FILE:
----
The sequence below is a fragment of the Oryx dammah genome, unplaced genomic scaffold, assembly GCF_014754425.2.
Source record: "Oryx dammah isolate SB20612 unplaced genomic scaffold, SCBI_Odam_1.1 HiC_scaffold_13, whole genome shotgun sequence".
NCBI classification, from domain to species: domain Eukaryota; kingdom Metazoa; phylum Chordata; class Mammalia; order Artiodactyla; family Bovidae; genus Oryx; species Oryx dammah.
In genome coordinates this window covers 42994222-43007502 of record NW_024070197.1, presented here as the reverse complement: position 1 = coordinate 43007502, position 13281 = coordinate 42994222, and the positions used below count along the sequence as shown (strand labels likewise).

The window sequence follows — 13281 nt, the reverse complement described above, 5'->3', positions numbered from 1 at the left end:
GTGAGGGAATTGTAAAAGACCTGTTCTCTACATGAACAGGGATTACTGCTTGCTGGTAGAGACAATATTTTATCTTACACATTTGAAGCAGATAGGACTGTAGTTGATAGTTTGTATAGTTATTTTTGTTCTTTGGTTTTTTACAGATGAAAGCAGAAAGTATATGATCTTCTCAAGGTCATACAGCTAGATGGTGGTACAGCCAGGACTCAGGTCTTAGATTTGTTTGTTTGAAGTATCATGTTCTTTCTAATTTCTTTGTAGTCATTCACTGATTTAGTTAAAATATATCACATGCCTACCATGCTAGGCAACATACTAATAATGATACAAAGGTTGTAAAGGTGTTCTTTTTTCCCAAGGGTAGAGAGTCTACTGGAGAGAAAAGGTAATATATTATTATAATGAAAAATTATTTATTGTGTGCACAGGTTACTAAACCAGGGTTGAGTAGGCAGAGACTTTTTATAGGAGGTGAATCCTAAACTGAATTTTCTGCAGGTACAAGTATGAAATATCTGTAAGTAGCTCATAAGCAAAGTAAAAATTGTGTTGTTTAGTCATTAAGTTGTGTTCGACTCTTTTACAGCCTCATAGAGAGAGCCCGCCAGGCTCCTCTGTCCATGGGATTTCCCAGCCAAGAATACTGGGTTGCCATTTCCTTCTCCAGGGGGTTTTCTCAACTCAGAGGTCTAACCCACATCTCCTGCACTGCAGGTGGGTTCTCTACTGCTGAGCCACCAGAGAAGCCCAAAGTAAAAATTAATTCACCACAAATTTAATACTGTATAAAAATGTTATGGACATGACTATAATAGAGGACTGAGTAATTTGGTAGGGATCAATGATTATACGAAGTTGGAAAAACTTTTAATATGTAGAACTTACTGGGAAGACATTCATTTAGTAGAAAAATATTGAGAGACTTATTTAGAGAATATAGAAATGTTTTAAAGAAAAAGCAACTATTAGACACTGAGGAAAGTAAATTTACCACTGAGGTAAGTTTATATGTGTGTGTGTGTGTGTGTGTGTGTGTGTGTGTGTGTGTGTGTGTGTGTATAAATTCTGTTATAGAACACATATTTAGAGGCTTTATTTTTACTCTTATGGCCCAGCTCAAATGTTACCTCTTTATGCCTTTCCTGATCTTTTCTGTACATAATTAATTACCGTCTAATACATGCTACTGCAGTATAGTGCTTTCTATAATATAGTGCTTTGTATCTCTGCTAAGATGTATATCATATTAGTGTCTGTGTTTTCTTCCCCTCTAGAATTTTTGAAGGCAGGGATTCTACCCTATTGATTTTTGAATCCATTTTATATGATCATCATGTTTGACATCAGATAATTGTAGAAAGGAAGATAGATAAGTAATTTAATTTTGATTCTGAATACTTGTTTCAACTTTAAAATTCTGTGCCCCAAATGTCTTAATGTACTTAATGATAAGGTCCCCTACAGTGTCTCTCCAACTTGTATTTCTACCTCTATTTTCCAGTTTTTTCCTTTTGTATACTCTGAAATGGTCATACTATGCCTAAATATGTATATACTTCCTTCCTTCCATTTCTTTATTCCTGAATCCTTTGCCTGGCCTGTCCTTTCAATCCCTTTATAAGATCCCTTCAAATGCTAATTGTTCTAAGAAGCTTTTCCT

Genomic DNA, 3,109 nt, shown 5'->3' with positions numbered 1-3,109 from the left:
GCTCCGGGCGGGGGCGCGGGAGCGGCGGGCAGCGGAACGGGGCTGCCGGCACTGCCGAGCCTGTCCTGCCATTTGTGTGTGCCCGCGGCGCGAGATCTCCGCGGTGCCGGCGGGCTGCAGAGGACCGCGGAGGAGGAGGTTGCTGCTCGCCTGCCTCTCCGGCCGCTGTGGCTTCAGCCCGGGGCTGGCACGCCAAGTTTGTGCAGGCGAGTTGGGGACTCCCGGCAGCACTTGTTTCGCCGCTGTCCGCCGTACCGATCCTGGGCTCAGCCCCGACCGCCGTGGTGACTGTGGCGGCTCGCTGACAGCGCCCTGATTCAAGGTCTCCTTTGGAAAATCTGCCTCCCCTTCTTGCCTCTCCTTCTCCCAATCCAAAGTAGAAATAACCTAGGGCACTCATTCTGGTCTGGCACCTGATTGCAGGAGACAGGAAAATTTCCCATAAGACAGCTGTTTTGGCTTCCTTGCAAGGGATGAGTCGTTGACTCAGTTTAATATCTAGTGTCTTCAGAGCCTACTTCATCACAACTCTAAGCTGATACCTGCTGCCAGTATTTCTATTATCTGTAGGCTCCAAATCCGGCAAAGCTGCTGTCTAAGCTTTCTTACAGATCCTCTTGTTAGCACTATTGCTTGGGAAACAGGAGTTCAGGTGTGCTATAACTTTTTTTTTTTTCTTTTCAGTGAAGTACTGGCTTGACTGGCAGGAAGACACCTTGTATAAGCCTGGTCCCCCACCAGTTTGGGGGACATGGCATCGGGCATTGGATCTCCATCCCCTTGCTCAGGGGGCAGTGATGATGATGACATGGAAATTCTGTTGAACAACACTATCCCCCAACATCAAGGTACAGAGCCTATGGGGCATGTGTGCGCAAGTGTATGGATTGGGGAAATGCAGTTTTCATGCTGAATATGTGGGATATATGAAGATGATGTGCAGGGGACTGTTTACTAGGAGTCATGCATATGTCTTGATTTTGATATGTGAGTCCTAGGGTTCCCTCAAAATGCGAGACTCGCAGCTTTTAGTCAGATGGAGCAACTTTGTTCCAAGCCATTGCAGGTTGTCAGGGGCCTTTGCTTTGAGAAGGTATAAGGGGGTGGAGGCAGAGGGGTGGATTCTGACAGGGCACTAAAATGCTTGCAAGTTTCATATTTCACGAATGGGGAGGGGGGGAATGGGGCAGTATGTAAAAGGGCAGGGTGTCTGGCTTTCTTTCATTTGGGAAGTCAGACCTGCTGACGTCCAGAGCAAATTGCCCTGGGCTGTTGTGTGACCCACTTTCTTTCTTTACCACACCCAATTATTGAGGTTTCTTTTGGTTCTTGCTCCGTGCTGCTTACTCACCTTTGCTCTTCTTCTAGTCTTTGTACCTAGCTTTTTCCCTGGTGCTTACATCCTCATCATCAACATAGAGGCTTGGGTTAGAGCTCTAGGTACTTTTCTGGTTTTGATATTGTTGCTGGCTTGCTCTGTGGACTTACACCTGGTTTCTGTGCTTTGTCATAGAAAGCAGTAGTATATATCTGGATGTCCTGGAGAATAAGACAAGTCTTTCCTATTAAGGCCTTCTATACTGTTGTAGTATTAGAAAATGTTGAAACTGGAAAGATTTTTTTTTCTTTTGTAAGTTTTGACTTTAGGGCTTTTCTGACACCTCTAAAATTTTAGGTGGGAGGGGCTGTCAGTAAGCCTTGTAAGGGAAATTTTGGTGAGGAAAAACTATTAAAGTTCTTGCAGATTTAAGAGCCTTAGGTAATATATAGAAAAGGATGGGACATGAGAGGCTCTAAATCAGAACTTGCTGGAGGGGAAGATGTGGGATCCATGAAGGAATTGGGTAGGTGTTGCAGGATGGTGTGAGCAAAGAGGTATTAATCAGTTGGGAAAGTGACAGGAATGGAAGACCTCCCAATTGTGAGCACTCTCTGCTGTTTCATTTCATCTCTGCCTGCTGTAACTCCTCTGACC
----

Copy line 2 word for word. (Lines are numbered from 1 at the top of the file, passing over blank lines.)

Source record: "Oryx dammah isolate SB20612 unplaced genomic scaffold, SCBI_Odam_1.1 HiC_scaffold_13, whole genome shotgun sequence".